Among players with a decent chance to change teams by Thursday’s NBA trade deadline, the player with the most overlooked value might be Utah Jazz shooting guard Rodney Hood. The Jazz wing combines one of the NBA’s most sought-after skills — the ability to create his own shot — with the ability to create for his teammates while enjoying the best shooting season of his career. With rookie Donovan Mitchell stealing much of Hood’s thunder with his emergence, teams would be wise to aggressively explore the Jazz’s willingness to part with so valuable a player.
This was supposed to be Hood’s year. With Gordon Hayward departed as a free agent to the Boston Celtics, it was anticipated that the Jazz would look to Hood to fill much of the scoring shortfall. Instead, Mitchell burst onto the scene with an electrifying Rookie of the Year candidacy that took eyes away from Hood and may have cost observers an opportunity to judge Hood’s value in the kind of high-volume role that was anticipated.
At first glance, Hood appears to be having a career year regardless of Mitchell’s impact. Hood is enjoying career-highs in points and effective field goal percentage, including a career-best 39.7 percent on three-pointers. So what is there to complain about? At this point last season, the Jazz were outscoring opponents by 7.8 points per 100 possessions with Hood on court, the team’s third-best net rating. This year, in only 85 fewer minutes, Utah is being outscored by 3.6 per 100 with Hood on court, nearly three points worse than any other Jazz player with at least 700 minutes.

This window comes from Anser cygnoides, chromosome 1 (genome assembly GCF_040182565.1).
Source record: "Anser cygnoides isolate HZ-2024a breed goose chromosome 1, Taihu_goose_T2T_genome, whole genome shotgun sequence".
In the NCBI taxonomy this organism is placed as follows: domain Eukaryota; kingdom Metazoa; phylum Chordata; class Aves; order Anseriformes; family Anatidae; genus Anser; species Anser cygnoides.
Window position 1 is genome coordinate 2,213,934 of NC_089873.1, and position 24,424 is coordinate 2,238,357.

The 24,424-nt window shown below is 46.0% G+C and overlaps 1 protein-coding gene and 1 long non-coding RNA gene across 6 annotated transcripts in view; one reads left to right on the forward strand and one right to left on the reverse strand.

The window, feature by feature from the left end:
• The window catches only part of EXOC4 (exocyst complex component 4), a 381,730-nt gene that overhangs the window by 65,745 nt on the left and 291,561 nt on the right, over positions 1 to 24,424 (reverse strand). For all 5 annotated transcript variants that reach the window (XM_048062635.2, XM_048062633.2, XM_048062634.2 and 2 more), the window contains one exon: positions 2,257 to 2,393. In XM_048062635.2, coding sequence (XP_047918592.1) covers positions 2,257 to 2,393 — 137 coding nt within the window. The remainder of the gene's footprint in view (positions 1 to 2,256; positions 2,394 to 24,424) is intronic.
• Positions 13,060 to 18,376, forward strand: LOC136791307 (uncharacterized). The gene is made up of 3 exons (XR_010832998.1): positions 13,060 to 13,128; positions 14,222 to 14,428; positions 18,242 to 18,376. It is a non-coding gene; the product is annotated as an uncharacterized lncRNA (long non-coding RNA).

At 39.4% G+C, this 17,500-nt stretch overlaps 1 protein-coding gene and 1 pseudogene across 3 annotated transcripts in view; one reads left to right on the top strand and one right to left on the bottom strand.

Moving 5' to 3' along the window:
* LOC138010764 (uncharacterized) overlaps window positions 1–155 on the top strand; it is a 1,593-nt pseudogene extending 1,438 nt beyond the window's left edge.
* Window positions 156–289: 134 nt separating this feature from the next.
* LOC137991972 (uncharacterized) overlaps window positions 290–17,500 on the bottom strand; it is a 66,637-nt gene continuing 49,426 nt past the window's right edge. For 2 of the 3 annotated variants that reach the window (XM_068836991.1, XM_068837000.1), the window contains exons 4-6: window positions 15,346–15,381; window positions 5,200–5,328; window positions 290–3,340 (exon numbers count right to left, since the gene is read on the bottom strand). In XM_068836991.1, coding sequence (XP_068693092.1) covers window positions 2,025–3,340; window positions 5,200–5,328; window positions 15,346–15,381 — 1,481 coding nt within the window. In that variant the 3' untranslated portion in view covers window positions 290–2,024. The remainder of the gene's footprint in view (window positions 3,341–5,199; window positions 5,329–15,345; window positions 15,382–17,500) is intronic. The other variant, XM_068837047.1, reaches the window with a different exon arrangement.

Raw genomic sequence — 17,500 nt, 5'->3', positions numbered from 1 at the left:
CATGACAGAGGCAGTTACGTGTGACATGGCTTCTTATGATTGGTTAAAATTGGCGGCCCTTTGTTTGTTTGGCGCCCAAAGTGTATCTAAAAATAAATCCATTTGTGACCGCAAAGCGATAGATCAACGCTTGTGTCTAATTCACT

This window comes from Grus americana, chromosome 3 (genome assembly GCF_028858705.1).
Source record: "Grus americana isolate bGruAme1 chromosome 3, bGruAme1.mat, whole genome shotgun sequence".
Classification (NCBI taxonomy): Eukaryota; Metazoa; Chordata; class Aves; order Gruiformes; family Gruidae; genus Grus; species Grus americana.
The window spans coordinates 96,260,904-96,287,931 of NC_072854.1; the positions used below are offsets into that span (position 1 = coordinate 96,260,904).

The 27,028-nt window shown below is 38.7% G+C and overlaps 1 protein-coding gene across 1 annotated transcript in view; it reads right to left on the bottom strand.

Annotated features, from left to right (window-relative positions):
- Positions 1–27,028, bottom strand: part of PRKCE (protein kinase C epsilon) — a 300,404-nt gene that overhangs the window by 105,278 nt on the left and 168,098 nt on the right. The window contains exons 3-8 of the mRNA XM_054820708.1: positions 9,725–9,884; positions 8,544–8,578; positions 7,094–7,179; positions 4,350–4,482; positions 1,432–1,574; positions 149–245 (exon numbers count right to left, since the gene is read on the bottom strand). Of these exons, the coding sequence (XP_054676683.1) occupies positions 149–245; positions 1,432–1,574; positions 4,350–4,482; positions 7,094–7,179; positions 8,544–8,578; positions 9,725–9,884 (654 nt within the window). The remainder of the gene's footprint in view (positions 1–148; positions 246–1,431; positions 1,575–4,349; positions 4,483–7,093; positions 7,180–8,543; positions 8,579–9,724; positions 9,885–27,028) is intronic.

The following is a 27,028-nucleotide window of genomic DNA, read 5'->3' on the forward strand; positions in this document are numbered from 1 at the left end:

As always, context is king. Last season over the same stretch, Hood shared the floor with defensive stopper Rudy Gobert for 899 minutes. This season, due to shifting roles and injuries, Hood has played only 254 minutes with Gobert. This almost certainly accounts for the fact that the Jazz is allowing a team-worst 107.7 per 100 after limiting opponents to 103 during Hood’s minutes in the same segment of 2016-17.
With Hood’s role differing from what it might have been if Mitchell had developed more slowly, the Jazz guard now finds himself in a classic dilemma for elite basketball talent. A second top-flight player occupying the same position makes it difficult to measure his real value. This was the case for point guard Eric Bledsoe, who fell to 18th in the 2010 draft after playing out of position at shooting guard at Kentucky alongside first overall pick John Wall.
And that’s why rival executives should be blowing up Utah GM Dennis Lindsey’s phone right up until the deadline in an effort to pry Hood away. Only through an extraordinarily rare set of circumstances did Hood come to be a topic of the annual deadline rumor mill. Mitchell was himself underrated and fell to the Jazz at 13th despite the legend that grew out of his individual workouts. Utah likely drafted what it considered the best player available, never imagining that Mitchell would challenge the team’s presumptive leading scorer for minutes and role as a rookie.
Players like Hood are almost never available on the trade market. NBA teams are desperate for players that can create their own offense with the shot clock winding down. Add to that Hood’s ability to serve as a secondary ball handler and create scoring opportunities for his teammates. It seems almost absurd to think that Utah would consider offers for a player with such a rare combination of abilities, especially with a league-wide shortage of wings.
Perhaps the Jazz are simply performing due diligence with Hood, as all teams do with all players at this time of year. But if the team is truly open to moving Hood, 29 opposing teams should be pulling out all the stops to be the team that successfully trades for him. Victor Oladipo became an All-Star this season because he finally found the right role and opportunity in Indiana. Hood could be the next player who makes a similar leap after finding the right opportunity in the wake of a trade that could look very lopsided in retrospect.
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